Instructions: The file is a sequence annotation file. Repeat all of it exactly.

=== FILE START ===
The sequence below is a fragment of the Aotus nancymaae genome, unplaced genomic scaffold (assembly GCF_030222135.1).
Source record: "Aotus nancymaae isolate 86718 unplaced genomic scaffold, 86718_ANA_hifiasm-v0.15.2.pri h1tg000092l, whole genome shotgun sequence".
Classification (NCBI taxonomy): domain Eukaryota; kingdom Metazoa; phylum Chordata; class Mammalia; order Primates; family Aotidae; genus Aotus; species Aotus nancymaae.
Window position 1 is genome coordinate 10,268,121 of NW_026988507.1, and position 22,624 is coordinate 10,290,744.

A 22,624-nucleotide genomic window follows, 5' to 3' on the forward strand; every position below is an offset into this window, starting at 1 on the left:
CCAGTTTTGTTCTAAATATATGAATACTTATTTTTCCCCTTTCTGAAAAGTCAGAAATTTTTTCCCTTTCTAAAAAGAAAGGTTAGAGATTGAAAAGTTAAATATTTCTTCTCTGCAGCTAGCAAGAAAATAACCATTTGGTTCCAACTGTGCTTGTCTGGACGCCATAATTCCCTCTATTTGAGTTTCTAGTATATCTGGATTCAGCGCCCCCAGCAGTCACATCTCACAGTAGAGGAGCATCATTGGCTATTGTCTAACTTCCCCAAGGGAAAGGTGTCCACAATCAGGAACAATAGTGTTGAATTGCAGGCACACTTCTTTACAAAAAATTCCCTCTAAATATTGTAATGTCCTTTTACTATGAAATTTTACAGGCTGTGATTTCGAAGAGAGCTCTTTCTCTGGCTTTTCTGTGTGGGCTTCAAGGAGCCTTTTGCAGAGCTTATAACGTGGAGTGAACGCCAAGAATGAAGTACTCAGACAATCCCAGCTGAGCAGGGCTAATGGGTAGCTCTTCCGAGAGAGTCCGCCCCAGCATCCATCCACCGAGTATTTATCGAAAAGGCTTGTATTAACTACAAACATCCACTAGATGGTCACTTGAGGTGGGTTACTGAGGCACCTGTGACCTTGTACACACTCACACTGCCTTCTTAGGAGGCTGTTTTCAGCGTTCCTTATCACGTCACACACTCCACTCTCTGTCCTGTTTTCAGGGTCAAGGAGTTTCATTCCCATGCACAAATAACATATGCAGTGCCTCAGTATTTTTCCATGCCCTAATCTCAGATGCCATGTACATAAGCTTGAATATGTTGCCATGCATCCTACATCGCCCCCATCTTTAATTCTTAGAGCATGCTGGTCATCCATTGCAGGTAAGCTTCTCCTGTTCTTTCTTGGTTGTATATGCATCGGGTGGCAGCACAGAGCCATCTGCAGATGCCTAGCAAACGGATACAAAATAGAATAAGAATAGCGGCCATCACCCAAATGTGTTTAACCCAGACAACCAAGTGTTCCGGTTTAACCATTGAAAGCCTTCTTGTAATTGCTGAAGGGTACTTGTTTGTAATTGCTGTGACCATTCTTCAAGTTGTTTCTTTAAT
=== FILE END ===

The sequence below is a fragment of the Aotus nancymaae genome, unplaced genomic scaffold (assembly GCF_030222135.1).
Source record: "Aotus nancymaae isolate 86718 unplaced genomic scaffold, 86718_ANA_hifiasm-v0.15.2.pri h1tg000092l, whole genome shotgun sequence".
Classification (NCBI taxonomy): domain Eukaryota; kingdom Metazoa; phylum Chordata; class Mammalia; order Primates; family Aotidae; genus Aotus; species Aotus nancymaae.
Window position 1 is genome coordinate 10,268,121 of NW_026988507.1, and position 22,624 is coordinate 10,290,744.

A 22,624-nucleotide genomic window follows, 5' to 3' on the forward strand; every position below is an offset into this window, starting at 1 on the left:
CCAGTTTTGTTCTAAATATATGAATACTTATTTTTCCCCTTTCTGAAAAGTCAGAAATTTTTTCCCTTTCTAAAAAGAAAGGTTAGAGATTGAAAAGTTAAATATTTCTTCTCTGCAGCTAGCAAGAAAATAACCATTTGGTTCCAACTGTGCTTGTCTGGACGCCATAATTCCCTCTATTTGAGTTTCTAGTATATCTGGATTCAGCGCCCCCAGCAGTCACATCTCACAGTAGAGGAGCATCATTGGCTATTGTCTAACTTCCCCAAGGGAAAGGTGTCCACAATCAGGAACAATAGTGTTGAATTGCAGGCACACTTCTTTACAAAAAATTCCCTCTAAATATTGTAATGTCCTTTTACTATGAAATTTTACAGGCTGTGATTTCGAAGAGAGCTCTTTCTCTGGCTTTTCTGTGTGGGCTTCAAGGAGCCTTTTGCAGAGCTTATAACGTGGAGTGAACGCCAAGAATGAAGTACTCAGACAATCCCAGCTGAGCAGGGCTAATGGGTAGCTCTTCCGAGAGAGTCCGCCCCAGCATCCATCCACCGAGTATTTATCGAAAAGGCTTGTATTAACTACAAACATCCACTAGATGGTCACTTGAGGTGGGTTACTGAGGCACCTGTGACCTTGTACACACTCACACTGCCTTCTTAGGAGGCTGTTTTCAGCGTTCCTTATCACGTCACACACTCCACTCTCTGTCCTGTTTTCAGGGTCAAGGAGTTTCATTCCCATGCACAAATAACATATGCAGTGCCTCAGTATTTTTCCATGCCCTAATCTCAGATGCCATGTACATAAGCTTGAATATGTTGCCATGCATCCTACATCGCCCCCATCTTTAATTCTTAGAGCATGCTGGTCATCCATTGCAGGTAAGCTTCTCCTGTTCTTTCTTGGTTGTATATGCATCGGGTGGCAGCACAGAGCCATCTGCAGATGCCTAGCAAACGGATACAAAATAGAATAAGAATAGCGGCCATCACCCAAATGTGTTTAACCCAGACAACCAAGTGTTCCGGTTTAACCATTGAAAGCCTTCTTGTAATTGCTGAAGGGTACTTGTTTGTAATTGCTGTGACCATTCTTCAAGTTGTTTCTTTAAT